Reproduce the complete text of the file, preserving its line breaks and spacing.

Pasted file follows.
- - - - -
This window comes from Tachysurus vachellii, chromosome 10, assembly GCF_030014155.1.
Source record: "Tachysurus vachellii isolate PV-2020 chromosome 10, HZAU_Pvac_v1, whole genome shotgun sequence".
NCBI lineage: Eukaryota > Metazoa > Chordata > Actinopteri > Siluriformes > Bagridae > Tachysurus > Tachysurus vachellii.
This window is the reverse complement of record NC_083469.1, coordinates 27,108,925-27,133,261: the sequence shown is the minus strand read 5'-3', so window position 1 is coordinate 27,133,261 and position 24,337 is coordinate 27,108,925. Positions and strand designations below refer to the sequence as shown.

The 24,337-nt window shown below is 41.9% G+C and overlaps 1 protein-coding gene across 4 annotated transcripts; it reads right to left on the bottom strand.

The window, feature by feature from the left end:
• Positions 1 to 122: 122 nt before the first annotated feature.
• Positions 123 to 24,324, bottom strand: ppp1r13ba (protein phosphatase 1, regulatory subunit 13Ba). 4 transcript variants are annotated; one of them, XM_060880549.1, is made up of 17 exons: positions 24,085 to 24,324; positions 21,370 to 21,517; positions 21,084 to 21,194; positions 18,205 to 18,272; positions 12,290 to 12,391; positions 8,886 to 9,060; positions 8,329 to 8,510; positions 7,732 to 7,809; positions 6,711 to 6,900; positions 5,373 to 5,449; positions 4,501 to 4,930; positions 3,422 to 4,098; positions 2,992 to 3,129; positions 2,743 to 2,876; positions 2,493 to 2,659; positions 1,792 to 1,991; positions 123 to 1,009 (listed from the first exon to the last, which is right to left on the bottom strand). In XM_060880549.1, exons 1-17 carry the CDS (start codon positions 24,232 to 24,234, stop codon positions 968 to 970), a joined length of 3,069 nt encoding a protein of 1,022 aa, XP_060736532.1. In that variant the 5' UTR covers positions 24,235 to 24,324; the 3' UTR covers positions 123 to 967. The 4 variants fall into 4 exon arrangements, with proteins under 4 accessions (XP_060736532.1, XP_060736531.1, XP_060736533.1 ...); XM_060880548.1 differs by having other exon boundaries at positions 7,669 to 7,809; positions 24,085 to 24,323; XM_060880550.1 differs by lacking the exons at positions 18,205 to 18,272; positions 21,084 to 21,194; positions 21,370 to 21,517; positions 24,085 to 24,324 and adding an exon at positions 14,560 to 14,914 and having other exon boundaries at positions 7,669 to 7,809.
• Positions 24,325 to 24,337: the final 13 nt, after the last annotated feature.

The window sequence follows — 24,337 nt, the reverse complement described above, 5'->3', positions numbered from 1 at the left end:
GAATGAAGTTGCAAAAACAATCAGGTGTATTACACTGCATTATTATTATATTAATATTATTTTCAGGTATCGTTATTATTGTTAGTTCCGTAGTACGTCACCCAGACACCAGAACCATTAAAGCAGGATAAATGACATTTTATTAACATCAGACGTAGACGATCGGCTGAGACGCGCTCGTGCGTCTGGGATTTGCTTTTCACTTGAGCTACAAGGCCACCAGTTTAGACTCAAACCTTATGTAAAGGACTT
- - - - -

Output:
This window comes from Tachysurus vachellii, chromosome 10, assembly GCF_030014155.1.
Source record: "Tachysurus vachellii isolate PV-2020 chromosome 10, HZAU_Pvac_v1, whole genome shotgun sequence".
NCBI lineage: Eukaryota > Metazoa > Chordata > Actinopteri > Siluriformes > Bagridae > Tachysurus > Tachysurus vachellii.
This window is the reverse complement of record NC_083469.1, coordinates 27,108,925-27,133,261: the sequence shown is the minus strand read 5'-3', so window position 1 is coordinate 27,133,261 and position 24,337 is coordinate 27,108,925. Positions and strand designations below refer to the sequence as shown.

The 24,337-nt window shown below is 41.9% G+C and overlaps 1 protein-coding gene across 4 annotated transcripts; it reads right to left on the bottom strand.

The window, feature by feature from the left end:
• Positions 1 to 122: 122 nt before the first annotated feature.
• Positions 123 to 24,324, bottom strand: ppp1r13ba (protein phosphatase 1, regulatory subunit 13Ba). 4 transcript variants are annotated; one of them, XM_060880549.1, is made up of 17 exons: positions 24,085 to 24,324; positions 21,370 to 21,517; positions 21,084 to 21,194; positions 18,205 to 18,272; positions 12,290 to 12,391; positions 8,886 to 9,060; positions 8,329 to 8,510; positions 7,732 to 7,809; positions 6,711 to 6,900; positions 5,373 to 5,449; positions 4,501 to 4,930; positions 3,422 to 4,098; positions 2,992 to 3,129; positions 2,743 to 2,876; positions 2,493 to 2,659; positions 1,792 to 1,991; positions 123 to 1,009 (listed from the first exon to the last, which is right to left on the bottom strand). In XM_060880549.1, exons 1-17 carry the CDS (start codon positions 24,232 to 24,234, stop codon positions 968 to 970), a joined length of 3,069 nt encoding a protein of 1,022 aa, XP_060736532.1. In that variant the 5' UTR covers positions 24,235 to 24,324; the 3' UTR covers positions 123 to 967. The 4 variants fall into 4 exon arrangements, with proteins under 4 accessions (XP_060736532.1, XP_060736531.1, XP_060736533.1 ...); XM_060880548.1 differs by having other exon boundaries at positions 7,669 to 7,809; positions 24,085 to 24,323; XM_060880550.1 differs by lacking the exons at positions 18,205 to 18,272; positions 21,084 to 21,194; positions 21,370 to 21,517; positions 24,085 to 24,324 and adding an exon at positions 14,560 to 14,914 and having other exon boundaries at positions 7,669 to 7,809.
• Positions 24,325 to 24,337: the final 13 nt, after the last annotated feature.

The window sequence follows — 24,337 nt, the reverse complement described above, 5'->3', positions numbered from 1 at the left end:
GAATGAAGTTGCAAAAACAATCAGGTGTATTACACTGCATTATTATTATATTAATATTATTTTCAGGTATCGTTATTATTGTTAGTTCCGTAGTACGTCACCCAGACACCAGAACCATTAAAGCAGGATAAATGACATTTTATTAACATCAGACGTAGACGATCGGCTGAGACGCGCTCGTGCGTCTGGGATTTGCTTTTCACTTGAGCTACAAGGCCACCAGTTTAGACTCAAACCTTATGTAAAGGACTT